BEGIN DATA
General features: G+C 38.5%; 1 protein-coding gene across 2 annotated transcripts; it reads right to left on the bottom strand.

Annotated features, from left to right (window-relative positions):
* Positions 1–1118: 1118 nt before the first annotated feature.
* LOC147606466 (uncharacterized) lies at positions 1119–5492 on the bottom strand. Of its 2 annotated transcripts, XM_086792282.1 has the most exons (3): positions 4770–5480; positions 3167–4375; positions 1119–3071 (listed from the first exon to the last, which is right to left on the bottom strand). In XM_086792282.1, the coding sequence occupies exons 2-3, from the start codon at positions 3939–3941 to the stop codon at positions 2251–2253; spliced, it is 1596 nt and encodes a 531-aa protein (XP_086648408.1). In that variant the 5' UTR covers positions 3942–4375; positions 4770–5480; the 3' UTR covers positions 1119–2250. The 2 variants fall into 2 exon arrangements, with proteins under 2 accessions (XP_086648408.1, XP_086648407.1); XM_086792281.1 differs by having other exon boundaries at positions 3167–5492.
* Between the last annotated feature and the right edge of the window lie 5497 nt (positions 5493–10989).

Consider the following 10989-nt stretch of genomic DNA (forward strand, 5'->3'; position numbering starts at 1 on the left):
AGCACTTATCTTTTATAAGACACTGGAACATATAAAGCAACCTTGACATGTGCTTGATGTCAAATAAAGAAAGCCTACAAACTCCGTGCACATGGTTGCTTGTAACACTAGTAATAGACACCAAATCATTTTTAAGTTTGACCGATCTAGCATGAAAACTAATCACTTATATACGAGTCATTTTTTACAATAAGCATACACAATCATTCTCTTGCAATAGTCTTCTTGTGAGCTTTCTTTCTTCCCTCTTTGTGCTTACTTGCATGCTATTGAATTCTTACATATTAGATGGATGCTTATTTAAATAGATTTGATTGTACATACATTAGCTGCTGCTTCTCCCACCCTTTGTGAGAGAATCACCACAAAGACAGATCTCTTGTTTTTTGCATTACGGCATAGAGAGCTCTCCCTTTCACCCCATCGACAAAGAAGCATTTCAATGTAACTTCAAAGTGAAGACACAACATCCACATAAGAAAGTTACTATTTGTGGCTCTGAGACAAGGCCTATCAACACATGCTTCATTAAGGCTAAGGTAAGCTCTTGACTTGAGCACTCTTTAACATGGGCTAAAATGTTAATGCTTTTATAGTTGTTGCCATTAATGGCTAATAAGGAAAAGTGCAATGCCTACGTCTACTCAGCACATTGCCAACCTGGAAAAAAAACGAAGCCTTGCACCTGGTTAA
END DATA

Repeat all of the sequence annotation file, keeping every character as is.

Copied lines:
General features: G+C 38.5%; 1 protein-coding gene across 2 annotated transcripts; it reads right to left on the bottom strand.

Annotated features, from left to right (window-relative positions):
* Positions 1–1118: 1118 nt before the first annotated feature.
* LOC147606466 (uncharacterized) lies at positions 1119–5492 on the bottom strand. Of its 2 annotated transcripts, XM_086792282.1 has the most exons (3): positions 4770–5480; positions 3167–4375; positions 1119–3071 (listed from the first exon to the last, which is right to left on the bottom strand). In XM_086792282.1, the coding sequence occupies exons 2-3, from the start codon at positions 3939–3941 to the stop codon at positions 2251–2253; spliced, it is 1596 nt and encodes a 531-aa protein (XP_086648408.1). In that variant the 5' UTR covers positions 3942–4375; positions 4770–5480; the 3' UTR covers positions 1119–2250. The 2 variants fall into 2 exon arrangements, with proteins under 2 accessions (XP_086648408.1, XP_086648407.1); XM_086792281.1 differs by having other exon boundaries at positions 3167–5492.
* Between the last annotated feature and the right edge of the window lie 5497 nt (positions 5493–10989).

Consider the following 10989-nt stretch of genomic DNA (forward strand, 5'->3'; position numbering starts at 1 on the left):
AGCACTTATCTTTTATAAGACACTGGAACATATAAAGCAACCTTGACATGTGCTTGATGTCAAATAAAGAAAGCCTACAAACTCCGTGCACATGGTTGCTTGTAACACTAGTAATAGACACCAAATCATTTTTAAGTTTGACCGATCTAGCATGAAAACTAATCACTTATATACGAGTCATTTTTTACAATAAGCATACACAATCATTCTCTTGCAATAGTCTTCTTGTGAGCTTTCTTTCTTCCCTCTTTGTGCTTACTTGCATGCTATTGAATTCTTACATATTAGATGGATGCTTATTTAAATAGATTTGATTGTACATACATTAGCTGCTGCTTCTCCCACCCTTTGTGAGAGAATCACCACAAAGACAGATCTCTTGTTTTTTGCATTACGGCATAGAGAGCTCTCCCTTTCACCCCATCGACAAAGAAGCATTTCAATGTAACTTCAAAGTGAAGACACAACATCCACATAAGAAAGTTACTATTTGTGGCTCTGAGACAAGGCCTATCAACACATGCTTCATTAAGGCTAAGGTAAGCTCTTGACTTGAGCACTCTTTAACATGGGCTAAAATGTTAATGCTTTTATAGTTGTTGCCATTAATGGCTAATAAGGAAAAGTGCAATGCCTACGTCTACTCAGCACATTGCCAACCTGGAAAAAAAACGAAGCCTTGCACCTGGTTAA